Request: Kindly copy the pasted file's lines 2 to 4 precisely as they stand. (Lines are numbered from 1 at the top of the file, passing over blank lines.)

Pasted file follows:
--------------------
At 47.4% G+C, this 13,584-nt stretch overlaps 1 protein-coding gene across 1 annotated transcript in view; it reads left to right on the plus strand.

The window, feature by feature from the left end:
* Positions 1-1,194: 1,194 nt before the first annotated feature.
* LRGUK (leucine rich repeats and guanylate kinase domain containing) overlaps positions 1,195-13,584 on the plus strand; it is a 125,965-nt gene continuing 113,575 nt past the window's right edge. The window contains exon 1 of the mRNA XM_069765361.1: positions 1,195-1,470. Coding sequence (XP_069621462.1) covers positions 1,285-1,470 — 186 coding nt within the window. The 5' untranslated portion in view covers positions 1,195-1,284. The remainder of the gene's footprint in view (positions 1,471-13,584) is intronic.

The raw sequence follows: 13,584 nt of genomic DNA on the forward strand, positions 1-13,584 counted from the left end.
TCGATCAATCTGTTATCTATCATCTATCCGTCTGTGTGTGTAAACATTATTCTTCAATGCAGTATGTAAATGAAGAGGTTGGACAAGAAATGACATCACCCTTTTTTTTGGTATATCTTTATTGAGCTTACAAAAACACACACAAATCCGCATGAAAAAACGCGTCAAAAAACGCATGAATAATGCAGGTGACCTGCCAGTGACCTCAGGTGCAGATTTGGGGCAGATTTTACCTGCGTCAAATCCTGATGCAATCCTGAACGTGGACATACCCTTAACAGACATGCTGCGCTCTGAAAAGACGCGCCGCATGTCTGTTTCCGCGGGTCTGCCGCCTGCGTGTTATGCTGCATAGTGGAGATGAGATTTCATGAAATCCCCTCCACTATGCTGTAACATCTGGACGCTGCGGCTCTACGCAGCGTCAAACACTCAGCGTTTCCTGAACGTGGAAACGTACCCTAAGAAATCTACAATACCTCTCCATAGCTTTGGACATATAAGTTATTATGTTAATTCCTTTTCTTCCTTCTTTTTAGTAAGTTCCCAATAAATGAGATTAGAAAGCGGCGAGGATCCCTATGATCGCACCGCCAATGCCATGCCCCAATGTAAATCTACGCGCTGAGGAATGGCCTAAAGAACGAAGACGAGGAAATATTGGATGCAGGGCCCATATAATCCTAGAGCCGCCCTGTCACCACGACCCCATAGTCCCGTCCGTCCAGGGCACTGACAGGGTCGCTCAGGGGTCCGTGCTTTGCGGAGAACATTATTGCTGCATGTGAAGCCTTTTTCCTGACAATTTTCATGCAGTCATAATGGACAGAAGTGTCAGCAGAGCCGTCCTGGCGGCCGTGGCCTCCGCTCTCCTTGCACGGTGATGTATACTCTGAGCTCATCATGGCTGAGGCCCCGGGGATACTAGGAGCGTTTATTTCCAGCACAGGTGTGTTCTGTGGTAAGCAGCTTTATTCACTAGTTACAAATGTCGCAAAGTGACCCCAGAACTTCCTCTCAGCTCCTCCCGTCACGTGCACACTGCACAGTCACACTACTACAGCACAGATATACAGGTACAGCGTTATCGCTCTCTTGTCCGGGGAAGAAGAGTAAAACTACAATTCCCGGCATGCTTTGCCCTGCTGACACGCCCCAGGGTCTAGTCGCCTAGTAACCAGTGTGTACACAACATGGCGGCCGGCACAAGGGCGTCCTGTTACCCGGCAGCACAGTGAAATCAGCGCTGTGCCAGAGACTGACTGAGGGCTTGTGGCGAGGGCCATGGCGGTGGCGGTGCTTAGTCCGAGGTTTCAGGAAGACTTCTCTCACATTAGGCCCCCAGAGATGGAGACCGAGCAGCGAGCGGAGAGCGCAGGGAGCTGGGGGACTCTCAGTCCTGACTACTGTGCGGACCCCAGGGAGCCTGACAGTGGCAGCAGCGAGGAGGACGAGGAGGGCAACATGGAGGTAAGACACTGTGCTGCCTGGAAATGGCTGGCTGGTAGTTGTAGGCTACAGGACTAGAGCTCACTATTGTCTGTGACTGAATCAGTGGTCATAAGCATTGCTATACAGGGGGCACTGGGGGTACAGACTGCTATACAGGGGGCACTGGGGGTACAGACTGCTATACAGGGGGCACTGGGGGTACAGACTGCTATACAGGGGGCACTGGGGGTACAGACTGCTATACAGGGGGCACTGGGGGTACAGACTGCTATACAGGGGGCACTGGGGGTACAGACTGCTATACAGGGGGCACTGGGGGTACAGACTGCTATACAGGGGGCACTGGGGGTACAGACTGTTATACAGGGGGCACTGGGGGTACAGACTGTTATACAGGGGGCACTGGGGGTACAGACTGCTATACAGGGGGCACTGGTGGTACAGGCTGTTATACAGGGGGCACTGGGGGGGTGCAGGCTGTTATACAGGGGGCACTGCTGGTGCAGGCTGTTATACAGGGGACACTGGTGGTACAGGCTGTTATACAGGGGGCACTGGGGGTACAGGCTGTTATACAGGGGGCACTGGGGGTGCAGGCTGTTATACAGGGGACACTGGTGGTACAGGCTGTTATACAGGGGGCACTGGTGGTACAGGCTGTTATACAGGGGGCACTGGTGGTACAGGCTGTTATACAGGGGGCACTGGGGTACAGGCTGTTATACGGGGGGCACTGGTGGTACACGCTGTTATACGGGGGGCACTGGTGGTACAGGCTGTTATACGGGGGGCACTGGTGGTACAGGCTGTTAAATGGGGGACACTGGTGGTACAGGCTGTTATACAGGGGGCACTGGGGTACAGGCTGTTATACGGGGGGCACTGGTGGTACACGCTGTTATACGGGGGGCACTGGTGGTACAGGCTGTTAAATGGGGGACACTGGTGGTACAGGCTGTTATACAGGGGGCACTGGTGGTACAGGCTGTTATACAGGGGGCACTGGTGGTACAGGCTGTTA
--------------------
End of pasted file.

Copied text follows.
The window, feature by feature from the left end:
* Positions 1-1,194: 1,194 nt before the first annotated feature.
* LRGUK (leucine rich repeats and guanylate kinase domain containing) overlaps positions 1,195-13,584 on the plus strand; it is a 125,965-nt gene continuing 113,575 nt past the window's right edge. The window contains exon 1 of the mRNA XM_069765361.1: positions 1,195-1,470. Coding sequence (XP_069621462.1) covers positions 1,285-1,470 — 186 coding nt within the window. The 5' untranslated portion in view covers positions 1,195-1,284. The remainder of the gene's footprint in view (positions 1,471-13,584) is intronic.